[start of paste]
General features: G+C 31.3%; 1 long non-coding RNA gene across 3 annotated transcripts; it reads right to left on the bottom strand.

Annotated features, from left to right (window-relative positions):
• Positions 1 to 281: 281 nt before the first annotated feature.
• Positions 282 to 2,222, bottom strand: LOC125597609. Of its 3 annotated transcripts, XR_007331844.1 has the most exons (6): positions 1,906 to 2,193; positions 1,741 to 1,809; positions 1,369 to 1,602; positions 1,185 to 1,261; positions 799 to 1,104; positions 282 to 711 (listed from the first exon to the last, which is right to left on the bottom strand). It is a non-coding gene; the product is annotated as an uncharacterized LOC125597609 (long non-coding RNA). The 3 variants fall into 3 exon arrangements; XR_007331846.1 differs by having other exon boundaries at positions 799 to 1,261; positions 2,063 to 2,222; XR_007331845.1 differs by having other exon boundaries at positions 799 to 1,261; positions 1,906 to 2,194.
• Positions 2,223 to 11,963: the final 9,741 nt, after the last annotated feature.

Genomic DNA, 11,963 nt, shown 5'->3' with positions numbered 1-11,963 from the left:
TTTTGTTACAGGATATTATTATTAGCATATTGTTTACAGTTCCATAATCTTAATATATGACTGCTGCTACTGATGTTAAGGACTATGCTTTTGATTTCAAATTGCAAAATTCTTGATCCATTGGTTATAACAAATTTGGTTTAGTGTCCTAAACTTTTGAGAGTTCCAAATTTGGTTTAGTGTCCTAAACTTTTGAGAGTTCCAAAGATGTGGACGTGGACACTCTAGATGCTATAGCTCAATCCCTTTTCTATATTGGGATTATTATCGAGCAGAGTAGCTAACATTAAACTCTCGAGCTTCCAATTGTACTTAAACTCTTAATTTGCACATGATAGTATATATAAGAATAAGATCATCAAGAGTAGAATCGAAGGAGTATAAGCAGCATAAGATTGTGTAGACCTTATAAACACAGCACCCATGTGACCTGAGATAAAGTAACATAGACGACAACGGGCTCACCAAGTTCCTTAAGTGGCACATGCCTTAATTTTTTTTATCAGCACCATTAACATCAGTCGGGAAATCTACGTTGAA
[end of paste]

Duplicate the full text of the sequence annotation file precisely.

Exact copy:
General features: G+C 31.3%; 1 long non-coding RNA gene across 3 annotated transcripts; it reads right to left on the bottom strand.

Annotated features, from left to right (window-relative positions):
• Positions 1 to 281: 281 nt before the first annotated feature.
• Positions 282 to 2,222, bottom strand: LOC125597609. Of its 3 annotated transcripts, XR_007331844.1 has the most exons (6): positions 1,906 to 2,193; positions 1,741 to 1,809; positions 1,369 to 1,602; positions 1,185 to 1,261; positions 799 to 1,104; positions 282 to 711 (listed from the first exon to the last, which is right to left on the bottom strand). It is a non-coding gene; the product is annotated as an uncharacterized LOC125597609 (long non-coding RNA). The 3 variants fall into 3 exon arrangements; XR_007331846.1 differs by having other exon boundaries at positions 799 to 1,261; positions 2,063 to 2,222; XR_007331845.1 differs by having other exon boundaries at positions 799 to 1,261; positions 1,906 to 2,194.
• Positions 2,223 to 11,963: the final 9,741 nt, after the last annotated feature.

Genomic DNA, 11,963 nt, shown 5'->3' with positions numbered 1-11,963 from the left:
TTTTGTTACAGGATATTATTATTAGCATATTGTTTACAGTTCCATAATCTTAATATATGACTGCTGCTACTGATGTTAAGGACTATGCTTTTGATTTCAAATTGCAAAATTCTTGATCCATTGGTTATAACAAATTTGGTTTAGTGTCCTAAACTTTTGAGAGTTCCAAATTTGGTTTAGTGTCCTAAACTTTTGAGAGTTCCAAAGATGTGGACGTGGACACTCTAGATGCTATAGCTCAATCCCTTTTCTATATTGGGATTATTATCGAGCAGAGTAGCTAACATTAAACTCTCGAGCTTCCAATTGTACTTAAACTCTTAATTTGCACATGATAGTATATATAAGAATAAGATCATCAAGAGTAGAATCGAAGGAGTATAAGCAGCATAAGATTGTGTAGACCTTATAAACACAGCACCCATGTGACCTGAGATAAAGTAACATAGACGACAACGGGCTCACCAAGTTCCTTAAGTGGCACATGCCTTAATTTTTTTTATCAGCACCATTAACATCAGTCGGGAAATCTACGTTGAA